What is the historical context of “The Lay of the Trilobite” by May Kendall?

“The Lay of the Trilobite” by May Kendall must be understood within the historical context of social Darwinism, the application of the “survival of the fittest” to life in society. This is what Kendall so appealingly satirizes in the conversation between the speaker and the Trilobite, who has a much clearer perspective on the life of a human being.

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May Kendall's delightfully satiric poem “The Lay of the Trilobite” first appeared in Punch magazine in 1885. To fully understand the poem, one must know something about its historical context.

During the latter half of the 1800s, social Darwinism was prominent. Using Darwin's theories of evolution, social Darwinists claimed that people in society are also subject to the “survival of the fittest.” Those who are strong and willing to fight tooth and nail to survive in society will triumph over those who are weak. According to such people, this was the “natural” order of things, and many used it to justify the oppression of the poor and the accumulation of wealth without social responsibility.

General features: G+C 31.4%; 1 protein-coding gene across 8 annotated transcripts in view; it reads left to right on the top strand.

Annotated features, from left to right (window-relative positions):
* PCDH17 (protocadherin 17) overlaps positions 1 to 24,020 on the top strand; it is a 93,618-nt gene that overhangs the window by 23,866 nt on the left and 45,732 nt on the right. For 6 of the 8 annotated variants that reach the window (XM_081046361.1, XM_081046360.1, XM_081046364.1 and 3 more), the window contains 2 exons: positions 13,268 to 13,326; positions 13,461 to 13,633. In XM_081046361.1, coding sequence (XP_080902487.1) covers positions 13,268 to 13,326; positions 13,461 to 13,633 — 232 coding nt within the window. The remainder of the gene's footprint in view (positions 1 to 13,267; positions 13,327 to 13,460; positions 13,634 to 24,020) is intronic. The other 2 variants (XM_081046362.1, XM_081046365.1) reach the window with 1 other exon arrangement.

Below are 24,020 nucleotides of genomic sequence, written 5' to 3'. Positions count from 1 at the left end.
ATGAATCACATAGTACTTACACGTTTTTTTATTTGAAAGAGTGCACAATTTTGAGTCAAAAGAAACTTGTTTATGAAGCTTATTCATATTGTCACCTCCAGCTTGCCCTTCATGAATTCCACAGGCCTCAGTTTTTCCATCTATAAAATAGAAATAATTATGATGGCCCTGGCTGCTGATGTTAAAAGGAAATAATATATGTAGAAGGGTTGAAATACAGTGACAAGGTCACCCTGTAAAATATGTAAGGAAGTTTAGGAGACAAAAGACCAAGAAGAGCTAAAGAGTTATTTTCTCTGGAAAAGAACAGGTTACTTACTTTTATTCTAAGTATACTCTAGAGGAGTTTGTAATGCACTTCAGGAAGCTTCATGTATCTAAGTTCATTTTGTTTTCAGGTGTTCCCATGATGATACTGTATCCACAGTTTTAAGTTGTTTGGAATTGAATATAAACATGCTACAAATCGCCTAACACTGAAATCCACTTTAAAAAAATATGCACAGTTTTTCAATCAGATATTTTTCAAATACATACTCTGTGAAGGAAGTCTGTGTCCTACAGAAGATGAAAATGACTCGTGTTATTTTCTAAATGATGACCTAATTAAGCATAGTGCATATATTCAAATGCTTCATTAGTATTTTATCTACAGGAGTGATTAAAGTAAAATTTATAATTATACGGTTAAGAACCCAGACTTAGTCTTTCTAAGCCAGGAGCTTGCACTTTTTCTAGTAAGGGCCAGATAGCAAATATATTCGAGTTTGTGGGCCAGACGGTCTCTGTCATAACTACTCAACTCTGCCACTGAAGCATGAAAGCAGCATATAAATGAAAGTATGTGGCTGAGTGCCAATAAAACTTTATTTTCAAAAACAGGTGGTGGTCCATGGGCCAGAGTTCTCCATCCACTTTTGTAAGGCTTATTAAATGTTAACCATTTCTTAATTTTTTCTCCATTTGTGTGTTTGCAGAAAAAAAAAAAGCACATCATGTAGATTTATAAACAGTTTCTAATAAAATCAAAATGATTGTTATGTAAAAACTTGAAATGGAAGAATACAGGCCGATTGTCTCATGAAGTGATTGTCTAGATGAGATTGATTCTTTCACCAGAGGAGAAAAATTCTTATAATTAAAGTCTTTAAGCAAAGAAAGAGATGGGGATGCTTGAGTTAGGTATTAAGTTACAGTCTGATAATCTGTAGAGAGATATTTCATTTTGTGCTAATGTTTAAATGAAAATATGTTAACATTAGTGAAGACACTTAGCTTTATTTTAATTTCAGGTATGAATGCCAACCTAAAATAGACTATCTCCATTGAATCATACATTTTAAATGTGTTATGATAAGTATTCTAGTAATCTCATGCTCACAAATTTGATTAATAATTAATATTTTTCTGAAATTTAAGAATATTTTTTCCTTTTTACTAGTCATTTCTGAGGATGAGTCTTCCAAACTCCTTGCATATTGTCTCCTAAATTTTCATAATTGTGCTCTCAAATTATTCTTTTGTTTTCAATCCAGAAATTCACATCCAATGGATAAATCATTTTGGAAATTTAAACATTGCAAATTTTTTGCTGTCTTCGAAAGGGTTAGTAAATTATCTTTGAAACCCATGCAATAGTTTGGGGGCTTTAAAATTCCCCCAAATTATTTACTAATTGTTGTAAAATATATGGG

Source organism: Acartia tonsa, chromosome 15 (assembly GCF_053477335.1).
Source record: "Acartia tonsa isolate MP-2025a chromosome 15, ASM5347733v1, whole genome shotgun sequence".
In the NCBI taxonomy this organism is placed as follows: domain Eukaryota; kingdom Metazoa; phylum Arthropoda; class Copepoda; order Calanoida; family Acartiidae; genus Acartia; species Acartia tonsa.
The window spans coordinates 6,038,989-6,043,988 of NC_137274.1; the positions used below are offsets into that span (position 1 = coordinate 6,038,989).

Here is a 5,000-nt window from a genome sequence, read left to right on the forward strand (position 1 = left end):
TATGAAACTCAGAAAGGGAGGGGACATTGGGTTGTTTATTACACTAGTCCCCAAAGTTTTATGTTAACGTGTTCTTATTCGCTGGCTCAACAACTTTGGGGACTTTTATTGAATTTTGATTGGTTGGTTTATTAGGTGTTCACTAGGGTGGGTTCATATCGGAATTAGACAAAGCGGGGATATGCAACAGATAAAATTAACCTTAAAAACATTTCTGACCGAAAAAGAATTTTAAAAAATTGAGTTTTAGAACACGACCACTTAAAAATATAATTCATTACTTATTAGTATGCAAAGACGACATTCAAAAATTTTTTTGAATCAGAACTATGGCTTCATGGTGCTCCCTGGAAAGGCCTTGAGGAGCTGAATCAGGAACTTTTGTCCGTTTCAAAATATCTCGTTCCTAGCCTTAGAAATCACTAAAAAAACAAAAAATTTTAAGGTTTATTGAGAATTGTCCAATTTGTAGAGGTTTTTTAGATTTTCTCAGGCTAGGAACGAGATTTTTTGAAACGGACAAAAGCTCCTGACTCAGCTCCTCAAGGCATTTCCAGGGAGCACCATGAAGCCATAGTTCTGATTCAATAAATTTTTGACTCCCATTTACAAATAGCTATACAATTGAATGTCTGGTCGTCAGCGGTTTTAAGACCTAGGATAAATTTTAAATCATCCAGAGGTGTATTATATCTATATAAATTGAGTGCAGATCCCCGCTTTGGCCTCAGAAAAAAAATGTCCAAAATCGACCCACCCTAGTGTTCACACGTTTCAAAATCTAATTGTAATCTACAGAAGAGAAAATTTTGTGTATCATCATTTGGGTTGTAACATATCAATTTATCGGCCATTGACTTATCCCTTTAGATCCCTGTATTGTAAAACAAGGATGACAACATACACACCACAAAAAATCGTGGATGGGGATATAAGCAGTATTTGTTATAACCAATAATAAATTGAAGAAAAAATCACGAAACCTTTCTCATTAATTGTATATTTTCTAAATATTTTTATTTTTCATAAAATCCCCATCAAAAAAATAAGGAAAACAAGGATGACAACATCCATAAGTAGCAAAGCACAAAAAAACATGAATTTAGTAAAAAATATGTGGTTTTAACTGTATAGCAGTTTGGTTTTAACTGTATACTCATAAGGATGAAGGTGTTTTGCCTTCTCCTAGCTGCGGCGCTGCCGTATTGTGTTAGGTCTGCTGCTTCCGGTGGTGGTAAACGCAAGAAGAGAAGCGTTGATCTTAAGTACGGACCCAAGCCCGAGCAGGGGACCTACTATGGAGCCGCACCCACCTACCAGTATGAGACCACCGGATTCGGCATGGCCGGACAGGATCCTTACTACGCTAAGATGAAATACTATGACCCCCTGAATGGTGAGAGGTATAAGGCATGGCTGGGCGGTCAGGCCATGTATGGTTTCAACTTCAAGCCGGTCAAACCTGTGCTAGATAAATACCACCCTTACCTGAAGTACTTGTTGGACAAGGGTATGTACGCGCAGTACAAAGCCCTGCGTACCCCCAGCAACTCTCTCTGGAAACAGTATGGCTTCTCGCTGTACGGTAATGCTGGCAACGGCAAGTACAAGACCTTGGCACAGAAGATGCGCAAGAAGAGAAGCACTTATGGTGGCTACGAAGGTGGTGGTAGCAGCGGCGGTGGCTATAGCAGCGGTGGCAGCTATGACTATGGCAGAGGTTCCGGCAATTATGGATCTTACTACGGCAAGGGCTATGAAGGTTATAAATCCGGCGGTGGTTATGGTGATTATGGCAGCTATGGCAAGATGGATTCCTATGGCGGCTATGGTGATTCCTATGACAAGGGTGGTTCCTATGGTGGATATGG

This is the kind of thing that Kendall is criticizing in her poem. The speaker looks upon the fossilized form of “an ancient trilobite” and thinks how wonderful it is to be a human being. Then, suddenly, the trilobite speaks, and according to this creature, being human is not so great after all. Humans think they have evolved as “shining lights / Of wisdom and perfection,” he remarks, yet they confuse each other with conflicting philosophies all the time. They conquer each other and force each other through violence to accept the dominant party's ways. They fight in politics as if they “were possessed,” and they wage war constantly, thinking that whoever makes the most noise must be in the right.

These are all qualities that point to the tenets of social Darwinism, an “evolution” gone wrong. In fact, the trilobite is quite happy to be without them. He “didn't grumble, didn't steal.” He merely lived, gently, freely, and without sorrow.

While the speaker doesn't respond to the trilobite, the creature's words strike a chord. Perhaps, the speaker wonders, human beings aren't quite so evolved as they think they are, or perhaps they have evolved in the wrong direction. Maybe, just maybe, if “evolution could / Have stopped a little quicker,” the speaker comments, people might have been much happier. The poet behind the speaker is suggesting that social Darwinism has “evolved” too far and certainly in the wrong direction.

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